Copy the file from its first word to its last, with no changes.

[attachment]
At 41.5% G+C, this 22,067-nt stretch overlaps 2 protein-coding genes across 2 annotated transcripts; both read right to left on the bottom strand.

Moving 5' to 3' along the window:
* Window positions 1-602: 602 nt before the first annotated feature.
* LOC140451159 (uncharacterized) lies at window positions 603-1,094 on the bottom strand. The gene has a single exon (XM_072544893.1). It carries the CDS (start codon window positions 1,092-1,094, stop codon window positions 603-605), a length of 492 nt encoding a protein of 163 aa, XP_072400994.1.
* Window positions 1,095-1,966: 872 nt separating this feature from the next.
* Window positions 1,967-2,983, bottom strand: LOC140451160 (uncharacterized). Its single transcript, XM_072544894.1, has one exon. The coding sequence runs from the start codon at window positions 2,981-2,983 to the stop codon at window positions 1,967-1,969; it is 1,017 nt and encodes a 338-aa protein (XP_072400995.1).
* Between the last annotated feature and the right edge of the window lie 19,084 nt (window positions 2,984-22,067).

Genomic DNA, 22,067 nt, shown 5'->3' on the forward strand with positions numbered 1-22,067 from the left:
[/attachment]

At 41.5% G+C, this 22,067-nt stretch overlaps 2 protein-coding genes across 2 annotated transcripts; both read right to left on the bottom strand.

Moving 5' to 3' along the window:
* Window positions 1-602: 602 nt before the first annotated feature.
* LOC140451159 (uncharacterized) lies at window positions 603-1,094 on the bottom strand. The gene has a single exon (XM_072544893.1). It carries the CDS (start codon window positions 1,092-1,094, stop codon window positions 603-605), a length of 492 nt encoding a protein of 163 aa, XP_072400994.1.
* Window positions 1,095-1,966: 872 nt separating this feature from the next.
* Window positions 1,967-2,983, bottom strand: LOC140451160 (uncharacterized). Its single transcript, XM_072544894.1, has one exon. The coding sequence runs from the start codon at window positions 2,981-2,983 to the stop codon at window positions 1,967-1,969; it is 1,017 nt and encodes a 338-aa protein (XP_072400995.1).
* Between the last annotated feature and the right edge of the window lie 19,084 nt (window positions 2,984-22,067).

Genomic DNA, 22,067 nt, shown 5'->3' on the forward strand with positions numbered 1-22,067 from the left: